On the first day of my internship at the Health Care Improvement Foundation (HCIF) in Center City Philadelphia, I was a nervous wreck. I had never interned before in a professional setting. The only summer job I had ever had was waitressing at Olive Garden, and before that, my summers consisted of traveling from one basketball tournament to the next. Needless to say, on my train ride in that morning, I stressed about about every detail from the height of my heels to my lack of experience. However, when I left the office that evening, I could not wait to enter through the revolving doors of the Ten Penn Center again the next morning, because I knew this was going to be my most rewarding and enjoyable summer yet.
I have never been quite certain what career I wanted to pursue. My calculus and biology teachers in high school inspired me to become a doctor or engineer but after my freshman year at Haverford, I decided rethink my ambitions and become an Economics major. The next few years of being at a liberal arts institution opened my eyes to funnel that is my career path and that I am not limited by my major or minor. As I started to look for an internship, I knew that I wanted to be in a position that would allow me to explore as many different careers as possible, which was exactly how my experience at DLL went.
Lessons Learned From Decades of Informational Interviews
David Wertheimer ’77
In my current position, I receive a steady stream of inquiries from individuals interested in working in the philanthropic and non-profit sector. Some are newly-degreed college and graduate students. Others are seasoned professionals seeking new opportunities or a change in careers. Many are ‘Fords; my affection for the college leads me to prioritize those connections, and I have yet to meet a Haverford student or graduate who was not worth a deep conversation about career interests and life choices.
From time to time, I am asked what makes someone I am meeting particularly stand out from the crowd. What is it that makes an informational interview particularly worthwhile, interesting and enjoyable, (ideally for both parties)? Here are a few thoughts on this topic, for what they may or may not be worth to students returning to the College this fall, and perhaps starting to contemplate what comes next in their careers. While it’s likely that this is advice the CCER already provides to Haverford students, it may be useful to hear the same thing from the other side of the table in career-development conversations.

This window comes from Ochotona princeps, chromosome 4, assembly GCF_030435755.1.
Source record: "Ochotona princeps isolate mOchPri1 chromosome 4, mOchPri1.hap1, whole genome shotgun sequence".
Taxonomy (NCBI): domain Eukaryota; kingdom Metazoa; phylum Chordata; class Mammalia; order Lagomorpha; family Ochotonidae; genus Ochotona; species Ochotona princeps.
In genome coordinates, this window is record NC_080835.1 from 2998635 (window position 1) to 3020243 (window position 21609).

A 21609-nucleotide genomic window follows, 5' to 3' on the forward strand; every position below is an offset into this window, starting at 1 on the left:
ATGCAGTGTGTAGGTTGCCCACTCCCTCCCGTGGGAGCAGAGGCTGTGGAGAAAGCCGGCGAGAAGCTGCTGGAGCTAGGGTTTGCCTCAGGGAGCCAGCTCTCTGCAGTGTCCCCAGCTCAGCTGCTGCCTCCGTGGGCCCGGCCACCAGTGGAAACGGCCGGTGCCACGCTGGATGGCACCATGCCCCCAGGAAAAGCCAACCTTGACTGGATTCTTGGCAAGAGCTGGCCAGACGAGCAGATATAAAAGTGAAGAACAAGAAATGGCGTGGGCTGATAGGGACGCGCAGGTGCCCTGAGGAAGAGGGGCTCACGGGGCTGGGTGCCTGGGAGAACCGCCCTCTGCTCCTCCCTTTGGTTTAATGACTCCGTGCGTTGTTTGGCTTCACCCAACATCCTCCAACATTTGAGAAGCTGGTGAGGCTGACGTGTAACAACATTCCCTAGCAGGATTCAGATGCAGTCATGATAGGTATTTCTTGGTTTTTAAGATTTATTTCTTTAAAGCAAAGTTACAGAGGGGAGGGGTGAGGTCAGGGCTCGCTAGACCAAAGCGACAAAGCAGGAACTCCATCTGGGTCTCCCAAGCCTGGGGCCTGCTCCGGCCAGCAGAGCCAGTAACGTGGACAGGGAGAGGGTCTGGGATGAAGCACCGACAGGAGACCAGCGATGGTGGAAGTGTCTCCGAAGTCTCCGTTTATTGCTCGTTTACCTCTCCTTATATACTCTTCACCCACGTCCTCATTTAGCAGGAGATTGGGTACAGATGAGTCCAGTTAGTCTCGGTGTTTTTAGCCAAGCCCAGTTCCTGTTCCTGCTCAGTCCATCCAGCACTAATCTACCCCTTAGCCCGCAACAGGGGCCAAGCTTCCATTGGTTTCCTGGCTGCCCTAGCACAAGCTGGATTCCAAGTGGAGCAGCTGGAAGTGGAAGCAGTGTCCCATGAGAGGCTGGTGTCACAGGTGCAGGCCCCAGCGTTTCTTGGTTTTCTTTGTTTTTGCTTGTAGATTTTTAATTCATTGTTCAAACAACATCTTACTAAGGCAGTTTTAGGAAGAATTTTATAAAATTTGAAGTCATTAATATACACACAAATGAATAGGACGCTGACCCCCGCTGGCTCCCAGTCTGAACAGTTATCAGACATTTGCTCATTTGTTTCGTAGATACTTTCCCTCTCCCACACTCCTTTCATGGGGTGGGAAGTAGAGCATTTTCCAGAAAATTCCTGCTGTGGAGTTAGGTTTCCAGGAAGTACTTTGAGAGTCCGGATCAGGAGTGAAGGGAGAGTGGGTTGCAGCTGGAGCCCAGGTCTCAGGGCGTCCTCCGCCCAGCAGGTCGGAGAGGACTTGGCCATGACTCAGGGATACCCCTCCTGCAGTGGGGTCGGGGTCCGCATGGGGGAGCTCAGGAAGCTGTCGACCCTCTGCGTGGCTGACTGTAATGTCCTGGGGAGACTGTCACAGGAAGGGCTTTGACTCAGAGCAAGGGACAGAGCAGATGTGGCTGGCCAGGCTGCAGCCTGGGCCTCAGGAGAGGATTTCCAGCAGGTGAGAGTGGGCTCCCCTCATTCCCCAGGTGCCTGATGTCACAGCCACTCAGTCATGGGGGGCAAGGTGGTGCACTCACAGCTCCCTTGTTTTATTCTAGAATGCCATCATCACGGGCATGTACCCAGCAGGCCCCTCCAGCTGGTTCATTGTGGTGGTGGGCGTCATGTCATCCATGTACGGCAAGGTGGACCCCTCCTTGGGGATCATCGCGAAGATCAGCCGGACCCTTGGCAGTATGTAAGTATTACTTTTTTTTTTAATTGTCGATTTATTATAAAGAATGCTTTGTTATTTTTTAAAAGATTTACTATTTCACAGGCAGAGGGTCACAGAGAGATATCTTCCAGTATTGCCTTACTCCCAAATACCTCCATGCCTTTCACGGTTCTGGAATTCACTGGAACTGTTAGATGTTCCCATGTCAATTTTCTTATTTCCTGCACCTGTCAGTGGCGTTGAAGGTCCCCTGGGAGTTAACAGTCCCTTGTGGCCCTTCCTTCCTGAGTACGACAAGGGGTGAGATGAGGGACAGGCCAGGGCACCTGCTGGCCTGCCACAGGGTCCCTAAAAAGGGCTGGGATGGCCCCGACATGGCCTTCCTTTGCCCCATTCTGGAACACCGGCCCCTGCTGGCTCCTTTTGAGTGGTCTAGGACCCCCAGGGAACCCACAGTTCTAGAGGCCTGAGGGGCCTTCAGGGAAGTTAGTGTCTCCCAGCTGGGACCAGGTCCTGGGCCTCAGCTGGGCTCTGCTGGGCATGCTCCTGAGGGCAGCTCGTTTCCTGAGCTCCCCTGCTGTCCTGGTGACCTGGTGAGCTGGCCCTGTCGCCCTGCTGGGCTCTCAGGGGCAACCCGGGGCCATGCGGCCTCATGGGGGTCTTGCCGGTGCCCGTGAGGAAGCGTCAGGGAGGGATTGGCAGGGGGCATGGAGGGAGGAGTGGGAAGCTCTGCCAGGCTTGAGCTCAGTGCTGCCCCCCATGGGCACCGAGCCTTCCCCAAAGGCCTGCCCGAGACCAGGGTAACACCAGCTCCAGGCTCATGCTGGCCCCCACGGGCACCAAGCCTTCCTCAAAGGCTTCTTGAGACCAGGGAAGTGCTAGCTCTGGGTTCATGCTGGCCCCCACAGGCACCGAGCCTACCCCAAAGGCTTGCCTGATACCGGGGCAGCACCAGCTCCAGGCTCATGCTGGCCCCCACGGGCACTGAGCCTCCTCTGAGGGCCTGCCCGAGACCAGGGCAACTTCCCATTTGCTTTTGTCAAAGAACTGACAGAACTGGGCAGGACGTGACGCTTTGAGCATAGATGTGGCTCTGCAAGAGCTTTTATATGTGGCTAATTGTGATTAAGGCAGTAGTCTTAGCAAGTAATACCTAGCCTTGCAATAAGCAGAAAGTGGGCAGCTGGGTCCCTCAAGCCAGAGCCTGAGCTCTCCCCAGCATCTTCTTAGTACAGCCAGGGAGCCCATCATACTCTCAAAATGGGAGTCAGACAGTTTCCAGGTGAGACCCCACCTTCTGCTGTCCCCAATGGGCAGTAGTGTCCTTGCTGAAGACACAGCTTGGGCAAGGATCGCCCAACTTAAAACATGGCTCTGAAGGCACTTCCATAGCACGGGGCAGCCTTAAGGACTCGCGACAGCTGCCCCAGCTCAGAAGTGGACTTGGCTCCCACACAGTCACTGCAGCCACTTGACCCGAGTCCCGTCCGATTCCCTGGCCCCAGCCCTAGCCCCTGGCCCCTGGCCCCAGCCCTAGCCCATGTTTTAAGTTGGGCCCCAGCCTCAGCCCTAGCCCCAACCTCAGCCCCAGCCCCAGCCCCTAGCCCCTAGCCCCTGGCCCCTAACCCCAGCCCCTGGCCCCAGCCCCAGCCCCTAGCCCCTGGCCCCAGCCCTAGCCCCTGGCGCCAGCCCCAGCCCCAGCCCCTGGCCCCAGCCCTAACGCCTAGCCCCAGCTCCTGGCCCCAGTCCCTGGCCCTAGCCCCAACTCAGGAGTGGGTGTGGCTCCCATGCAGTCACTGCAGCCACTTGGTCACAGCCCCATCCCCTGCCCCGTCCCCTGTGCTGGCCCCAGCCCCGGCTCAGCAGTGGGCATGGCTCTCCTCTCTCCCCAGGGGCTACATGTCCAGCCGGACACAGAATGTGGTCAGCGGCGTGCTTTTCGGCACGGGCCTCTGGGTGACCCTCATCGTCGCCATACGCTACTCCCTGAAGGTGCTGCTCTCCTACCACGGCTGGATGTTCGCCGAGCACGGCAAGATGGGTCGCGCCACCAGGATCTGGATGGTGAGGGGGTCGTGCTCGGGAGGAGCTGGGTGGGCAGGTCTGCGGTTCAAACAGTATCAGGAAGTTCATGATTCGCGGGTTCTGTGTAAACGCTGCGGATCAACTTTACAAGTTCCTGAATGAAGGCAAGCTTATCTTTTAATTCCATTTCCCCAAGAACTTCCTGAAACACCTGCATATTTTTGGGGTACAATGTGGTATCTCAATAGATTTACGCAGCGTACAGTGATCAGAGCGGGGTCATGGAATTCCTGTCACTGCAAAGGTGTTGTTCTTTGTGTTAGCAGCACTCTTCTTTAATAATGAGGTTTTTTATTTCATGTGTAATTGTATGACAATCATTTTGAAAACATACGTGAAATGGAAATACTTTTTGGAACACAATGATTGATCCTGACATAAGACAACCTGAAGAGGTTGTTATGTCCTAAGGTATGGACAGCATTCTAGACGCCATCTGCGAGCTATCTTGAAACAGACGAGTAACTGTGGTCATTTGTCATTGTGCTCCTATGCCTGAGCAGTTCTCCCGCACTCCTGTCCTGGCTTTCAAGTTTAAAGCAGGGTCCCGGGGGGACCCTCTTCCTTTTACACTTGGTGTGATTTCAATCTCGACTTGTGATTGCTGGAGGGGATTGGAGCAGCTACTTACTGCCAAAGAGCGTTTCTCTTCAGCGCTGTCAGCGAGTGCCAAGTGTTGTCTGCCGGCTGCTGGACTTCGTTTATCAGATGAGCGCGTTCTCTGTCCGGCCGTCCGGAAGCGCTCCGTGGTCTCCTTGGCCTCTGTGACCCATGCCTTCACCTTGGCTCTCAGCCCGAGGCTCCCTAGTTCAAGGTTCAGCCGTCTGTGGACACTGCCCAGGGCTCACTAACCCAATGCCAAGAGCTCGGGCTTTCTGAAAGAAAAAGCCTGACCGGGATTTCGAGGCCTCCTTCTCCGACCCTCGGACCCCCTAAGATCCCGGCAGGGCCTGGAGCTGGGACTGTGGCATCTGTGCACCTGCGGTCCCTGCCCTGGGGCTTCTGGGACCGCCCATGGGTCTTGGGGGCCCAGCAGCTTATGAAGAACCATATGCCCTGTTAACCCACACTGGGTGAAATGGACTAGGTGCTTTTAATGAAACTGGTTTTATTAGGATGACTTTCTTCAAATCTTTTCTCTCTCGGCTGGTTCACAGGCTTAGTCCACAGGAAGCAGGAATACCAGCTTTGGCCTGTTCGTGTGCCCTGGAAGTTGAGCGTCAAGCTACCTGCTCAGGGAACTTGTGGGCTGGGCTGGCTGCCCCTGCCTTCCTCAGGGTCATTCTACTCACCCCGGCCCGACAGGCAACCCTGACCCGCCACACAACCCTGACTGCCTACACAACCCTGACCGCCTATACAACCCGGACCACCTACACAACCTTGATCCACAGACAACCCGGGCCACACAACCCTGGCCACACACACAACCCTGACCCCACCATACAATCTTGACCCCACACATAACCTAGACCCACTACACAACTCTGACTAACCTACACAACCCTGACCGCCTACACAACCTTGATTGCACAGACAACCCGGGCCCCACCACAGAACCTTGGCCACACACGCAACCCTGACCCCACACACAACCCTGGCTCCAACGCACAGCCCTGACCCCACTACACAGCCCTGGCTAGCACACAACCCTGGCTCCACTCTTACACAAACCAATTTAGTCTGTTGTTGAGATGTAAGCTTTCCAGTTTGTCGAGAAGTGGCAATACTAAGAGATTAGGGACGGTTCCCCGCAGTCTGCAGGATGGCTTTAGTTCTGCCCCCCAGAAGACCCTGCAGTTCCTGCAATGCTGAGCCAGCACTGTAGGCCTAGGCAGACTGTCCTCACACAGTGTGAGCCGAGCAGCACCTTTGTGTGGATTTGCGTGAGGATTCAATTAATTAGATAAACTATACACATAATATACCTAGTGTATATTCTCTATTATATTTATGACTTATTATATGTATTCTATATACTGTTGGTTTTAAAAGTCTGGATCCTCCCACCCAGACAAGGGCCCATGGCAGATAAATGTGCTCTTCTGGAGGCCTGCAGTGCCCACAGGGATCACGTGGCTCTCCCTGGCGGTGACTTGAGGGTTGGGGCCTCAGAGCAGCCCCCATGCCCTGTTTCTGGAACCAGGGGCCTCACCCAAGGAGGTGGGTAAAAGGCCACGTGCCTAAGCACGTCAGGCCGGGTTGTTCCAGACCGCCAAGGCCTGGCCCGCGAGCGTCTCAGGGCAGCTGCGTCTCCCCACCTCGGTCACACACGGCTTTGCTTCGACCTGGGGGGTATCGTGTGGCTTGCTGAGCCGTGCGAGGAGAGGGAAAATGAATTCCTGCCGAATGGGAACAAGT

Be thorough in communications and preparation: Informational interviews go well when both parties are ready for the conversation. Send an email describing your particular interests in the meeting. Include your most current CV, as well as a reminder about the pathway that led you to the person you’ll be meeting with. Do some research on this person, (Google, LinkedIn, Haverford Alumni website, etc.), so that you have a sense of their background, interests and training in advance of the conversation. (Important note: I also research what I can about the people I am seeing. Be aware of what’s out there about you on the web, both positive and negative.)
Present a professional appearance: This may go without saying, but first impressions are important. While there’s no need (at least at my place of employment) for dresses, suits and ties, how you present yourself does matter. Call me old-fashioned, but when individuals I meet come to my place of work looking unprofessional (jeans, a rumpled tee shirt, unkempt hair, scruffy), I end up wondering how they will present themselves to peers or colleagues of mine to whom I might refer them for a subsequent meeting.
Make the interview an exchange of ideas: In addition to seeking information about potential jobs, career choices, and general wisdom from the person you are meeting, make the meeting conversational. Don’t shy away from the push-and-pull of real dialogue. It’s valuable to show the person you are speaking with a bit about who you are and how you think. That will not only (hopefully) display your impressive skills, but will provide broader context for understanding your interests, which will be useful in shaping the contacts and referrals you can get from your new contact.
Follow-up on the conversation in several ways: Take notes during the meeting about the individuals and organizations mentioned as possible next contacts. In addition to a written thank you note, (so unusual these days, and always appreciated!), follow-up after a few days with an email thanking the person you’ve met for their time, and expressing your appreciation for the offer (if made), to follow-up with specific people or companies/groups they mentioned during your conversation. The timing of informational interviews is accidental; it’s possible a great job option will pop up six months after your meeting. It’s great to still be on someone’s radar screen when those opportunities emerge.
Circle back to update your contact on what’s happening next in your career: I am always fascinated to learn about where the people I have met with have landed, and what is coming next in their careers. This is not only interesting information to share, but it leaves the door open to future contacts about next steps and career development. There are more than a few folks with whom I have had multiple career-related interactions over a span of several years; maintaining contact with sporadic updates is a great way to keep these conversations going, if you find them useful.